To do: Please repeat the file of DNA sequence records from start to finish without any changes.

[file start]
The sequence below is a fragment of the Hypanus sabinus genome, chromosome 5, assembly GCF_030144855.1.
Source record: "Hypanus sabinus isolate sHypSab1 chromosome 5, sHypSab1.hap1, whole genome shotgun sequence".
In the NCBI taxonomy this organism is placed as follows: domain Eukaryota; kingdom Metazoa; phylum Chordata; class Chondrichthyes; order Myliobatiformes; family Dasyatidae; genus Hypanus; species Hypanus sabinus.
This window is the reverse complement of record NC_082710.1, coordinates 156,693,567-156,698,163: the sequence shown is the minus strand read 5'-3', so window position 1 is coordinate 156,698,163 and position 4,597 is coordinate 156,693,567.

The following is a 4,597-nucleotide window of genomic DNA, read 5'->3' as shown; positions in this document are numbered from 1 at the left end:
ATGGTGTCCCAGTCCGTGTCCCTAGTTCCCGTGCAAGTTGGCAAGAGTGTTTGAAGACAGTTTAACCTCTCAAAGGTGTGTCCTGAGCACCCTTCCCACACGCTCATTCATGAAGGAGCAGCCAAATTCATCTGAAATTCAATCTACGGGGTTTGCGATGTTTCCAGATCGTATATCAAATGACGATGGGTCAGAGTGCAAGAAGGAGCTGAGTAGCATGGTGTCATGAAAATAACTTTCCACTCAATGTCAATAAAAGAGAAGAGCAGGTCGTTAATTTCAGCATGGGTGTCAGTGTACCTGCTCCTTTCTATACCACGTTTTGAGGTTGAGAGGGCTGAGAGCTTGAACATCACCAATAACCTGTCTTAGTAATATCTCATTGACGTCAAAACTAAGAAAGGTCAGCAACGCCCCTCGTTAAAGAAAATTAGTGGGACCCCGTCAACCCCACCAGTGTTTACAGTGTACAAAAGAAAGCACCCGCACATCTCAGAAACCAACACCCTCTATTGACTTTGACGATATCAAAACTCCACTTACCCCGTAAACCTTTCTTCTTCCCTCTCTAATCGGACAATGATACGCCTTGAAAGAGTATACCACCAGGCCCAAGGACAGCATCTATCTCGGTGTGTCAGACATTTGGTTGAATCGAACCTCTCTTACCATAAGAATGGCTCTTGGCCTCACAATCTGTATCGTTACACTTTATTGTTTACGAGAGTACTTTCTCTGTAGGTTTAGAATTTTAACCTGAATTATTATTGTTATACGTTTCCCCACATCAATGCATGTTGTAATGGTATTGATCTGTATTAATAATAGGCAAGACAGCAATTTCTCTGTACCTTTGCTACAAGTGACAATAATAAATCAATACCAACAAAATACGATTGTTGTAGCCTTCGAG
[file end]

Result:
The sequence below is a fragment of the Hypanus sabinus genome, chromosome 5, assembly GCF_030144855.1.
Source record: "Hypanus sabinus isolate sHypSab1 chromosome 5, sHypSab1.hap1, whole genome shotgun sequence".
In the NCBI taxonomy this organism is placed as follows: domain Eukaryota; kingdom Metazoa; phylum Chordata; class Chondrichthyes; order Myliobatiformes; family Dasyatidae; genus Hypanus; species Hypanus sabinus.
This window is the reverse complement of record NC_082710.1, coordinates 156,693,567-156,698,163: the sequence shown is the minus strand read 5'-3', so window position 1 is coordinate 156,698,163 and position 4,597 is coordinate 156,693,567.

The following is a 4,597-nucleotide window of genomic DNA, read 5'->3' as shown; positions in this document are numbered from 1 at the left end:
ATGGTGTCCCAGTCCGTGTCCCTAGTTCCCGTGCAAGTTGGCAAGAGTGTTTGAAGACAGTTTAACCTCTCAAAGGTGTGTCCTGAGCACCCTTCCCACACGCTCATTCATGAAGGAGCAGCCAAATTCATCTGAAATTCAATCTACGGGGTTTGCGATGTTTCCAGATCGTATATCAAATGACGATGGGTCAGAGTGCAAGAAGGAGCTGAGTAGCATGGTGTCATGAAAATAACTTTCCACTCAATGTCAATAAAAGAGAAGAGCAGGTCGTTAATTTCAGCATGGGTGTCAGTGTACCTGCTCCTTTCTATACCACGTTTTGAGGTTGAGAGGGCTGAGAGCTTGAACATCACCAATAACCTGTCTTAGTAATATCTCATTGACGTCAAAACTAAGAAAGGTCAGCAACGCCCCTCGTTAAAGAAAATTAGTGGGACCCCGTCAACCCCACCAGTGTTTACAGTGTACAAAAGAAAGCACCCGCACATCTCAGAAACCAACACCCTCTATTGACTTTGACGATATCAAAACTCCACTTACCCCGTAAACCTTTCTTCTTCCCTCTCTAATCGGACAATGATACGCCTTGAAAGAGTATACCACCAGGCCCAAGGACAGCATCTATCTCGGTGTGTCAGACATTTGGTTGAATCGAACCTCTCTTACCATAAGAATGGCTCTTGGCCTCACAATCTGTATCGTTACACTTTATTGTTTACGAGAGTACTTTCTCTGTAGGTTTAGAATTTTAACCTGAATTATTATTGTTATACGTTTCCCCACATCAATGCATGTTGTAATGGTATTGATCTGTATTAATAATAGGCAAGACAGCAATTTCTCTGTACCTTTGCTACAAGTGACAATAATAAATCAATACCAACAAAATACGATTGTTGTAGCCTTCGAG